President Donald Trump's mental health since losing the 2020 presidential election was the focus of a new analysis by New York Times chief White House correspondent Peter Baker that was published online Saturday.
"Over the past week, President Trump posted or reposted more than 130 messages on Twitter lashing out at the results of an election he lost. He mentioned the coronavirus pandemic now reaching its darkest hours four times — and even then just to assert that he was right about the outbreak and the experts were wrong," Baker reported under the headline, "Trump’s Final Days of Rage and Denial."
"Moody and by accounts of his advisers sometimes depressed, the president barely shows up to work, ignoring the health and economic crises afflicting the nation and largely clearing his public schedule of meetings unrelated to his desperate bid to rewrite the election results. He has fixated on rewarding friends, purging the disloyal and punishing a growing list of perceived enemies that now includes Republican governors, his own attorney general and even Fox News," he explained. "The final days of the Trump presidency have taken on the stormy elements of a drama more common to history or literature than a modern White House. His rage and detached-from-reality refusal to concede defeat evoke images of a besieged overlord in some distant dictatorship defiantly clinging to power rather than going into exile or an erratic English monarch imposing his version of reality on his cowed court."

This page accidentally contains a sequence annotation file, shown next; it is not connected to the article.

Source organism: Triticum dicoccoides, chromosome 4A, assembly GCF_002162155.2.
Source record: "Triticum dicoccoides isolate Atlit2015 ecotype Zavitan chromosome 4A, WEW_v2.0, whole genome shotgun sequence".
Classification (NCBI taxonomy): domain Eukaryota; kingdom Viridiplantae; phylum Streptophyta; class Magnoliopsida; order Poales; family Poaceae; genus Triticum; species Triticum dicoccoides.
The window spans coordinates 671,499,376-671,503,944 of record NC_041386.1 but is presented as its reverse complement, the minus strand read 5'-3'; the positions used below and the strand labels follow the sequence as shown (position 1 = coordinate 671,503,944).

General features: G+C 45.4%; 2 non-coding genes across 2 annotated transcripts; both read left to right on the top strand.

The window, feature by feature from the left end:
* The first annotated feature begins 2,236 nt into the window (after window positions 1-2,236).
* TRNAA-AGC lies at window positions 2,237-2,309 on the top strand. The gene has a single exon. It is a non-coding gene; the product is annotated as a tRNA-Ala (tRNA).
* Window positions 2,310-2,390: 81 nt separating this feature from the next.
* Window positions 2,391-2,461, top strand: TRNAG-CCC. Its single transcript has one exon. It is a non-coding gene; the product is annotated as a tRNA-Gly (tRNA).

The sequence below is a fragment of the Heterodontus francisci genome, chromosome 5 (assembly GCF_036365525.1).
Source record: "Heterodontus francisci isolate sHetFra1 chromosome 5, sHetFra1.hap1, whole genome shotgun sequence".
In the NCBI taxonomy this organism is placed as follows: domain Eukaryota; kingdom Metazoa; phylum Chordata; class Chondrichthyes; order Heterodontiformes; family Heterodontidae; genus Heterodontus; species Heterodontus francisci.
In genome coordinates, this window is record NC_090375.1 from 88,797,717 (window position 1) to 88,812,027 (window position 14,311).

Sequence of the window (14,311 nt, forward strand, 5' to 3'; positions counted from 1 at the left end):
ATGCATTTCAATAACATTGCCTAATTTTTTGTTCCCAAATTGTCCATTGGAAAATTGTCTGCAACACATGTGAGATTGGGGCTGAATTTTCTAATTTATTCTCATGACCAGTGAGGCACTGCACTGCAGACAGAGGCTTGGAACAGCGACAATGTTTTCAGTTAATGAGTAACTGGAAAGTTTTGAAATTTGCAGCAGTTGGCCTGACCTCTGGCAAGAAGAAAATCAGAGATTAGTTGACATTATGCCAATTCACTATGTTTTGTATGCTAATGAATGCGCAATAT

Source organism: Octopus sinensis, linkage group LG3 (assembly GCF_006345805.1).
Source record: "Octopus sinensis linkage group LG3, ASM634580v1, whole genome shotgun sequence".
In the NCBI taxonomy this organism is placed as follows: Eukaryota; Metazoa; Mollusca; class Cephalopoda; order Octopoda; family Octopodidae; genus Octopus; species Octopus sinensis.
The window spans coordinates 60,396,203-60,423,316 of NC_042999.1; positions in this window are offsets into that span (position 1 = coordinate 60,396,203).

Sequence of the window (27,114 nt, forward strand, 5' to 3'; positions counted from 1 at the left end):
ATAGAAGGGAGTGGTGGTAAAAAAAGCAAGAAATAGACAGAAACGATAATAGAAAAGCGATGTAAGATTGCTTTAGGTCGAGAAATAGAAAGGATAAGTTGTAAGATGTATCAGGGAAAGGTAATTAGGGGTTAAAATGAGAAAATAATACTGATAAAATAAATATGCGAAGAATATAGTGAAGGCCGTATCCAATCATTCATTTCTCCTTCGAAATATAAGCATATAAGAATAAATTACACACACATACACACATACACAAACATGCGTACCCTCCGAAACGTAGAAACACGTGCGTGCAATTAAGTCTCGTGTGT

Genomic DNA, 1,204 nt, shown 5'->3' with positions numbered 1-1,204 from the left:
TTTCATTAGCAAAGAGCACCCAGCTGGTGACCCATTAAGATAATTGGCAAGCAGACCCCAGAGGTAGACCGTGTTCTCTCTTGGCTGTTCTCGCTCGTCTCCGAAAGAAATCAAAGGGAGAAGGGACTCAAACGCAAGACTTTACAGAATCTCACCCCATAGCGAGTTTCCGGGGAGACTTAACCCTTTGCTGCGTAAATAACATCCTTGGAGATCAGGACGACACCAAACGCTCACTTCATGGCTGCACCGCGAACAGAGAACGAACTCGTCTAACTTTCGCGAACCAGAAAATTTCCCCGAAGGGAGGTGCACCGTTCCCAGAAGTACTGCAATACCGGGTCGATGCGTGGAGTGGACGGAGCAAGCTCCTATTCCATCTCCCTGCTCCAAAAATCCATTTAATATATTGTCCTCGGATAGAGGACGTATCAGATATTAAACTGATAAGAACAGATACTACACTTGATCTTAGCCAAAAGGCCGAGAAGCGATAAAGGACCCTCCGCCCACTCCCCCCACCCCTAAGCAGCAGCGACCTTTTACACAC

Baker suggested Trump's decline was Shakespearean.
"At times, Mr. Trump’s railing-against-his-fate outbursts seem like a story straight out of William Shakespeare, part tragedy, part farce, full of sound and fury. Is Mr. Trump a modern-day Julius Caesar, forsaken by even some of his closest courtiers? (Et tu, Bill Barr?) Or a King Richard III who wars with the nobility until being toppled by Henry VII? Or King Lear, railing against those who do not love and appreciate him sufficiently? How sharper than a serpent’s tooth it is to have a thankless electorate," he quipped.
Baker even interviewed Harvard Shakespearean scholar Jeffrey R. Wilson.
“This is classic Act V behavior,” said Wilson. “The forces are being picked off and the tyrant is holed up in his castle and he’s growing increasingly anxious and he feels insecure and he starts blustering about his legitimate sovereignty and he starts accusing the opposition of treason.”
Russia scholar Alina Polyakova, the president of the Center for European Policy Analysis, said Trump's withdraw from public view echoed a similar move by Russian President Vladimir Putin.
“Both also seem to be living in alternate realities surrounded only by those who confirm those realities,” Polyakova said. “But whereas one brooder will weather a slow and long decline, the other is increasingly facing a rapid decline and scrambling to do what he can to save his family and loyalists — and of course himself.”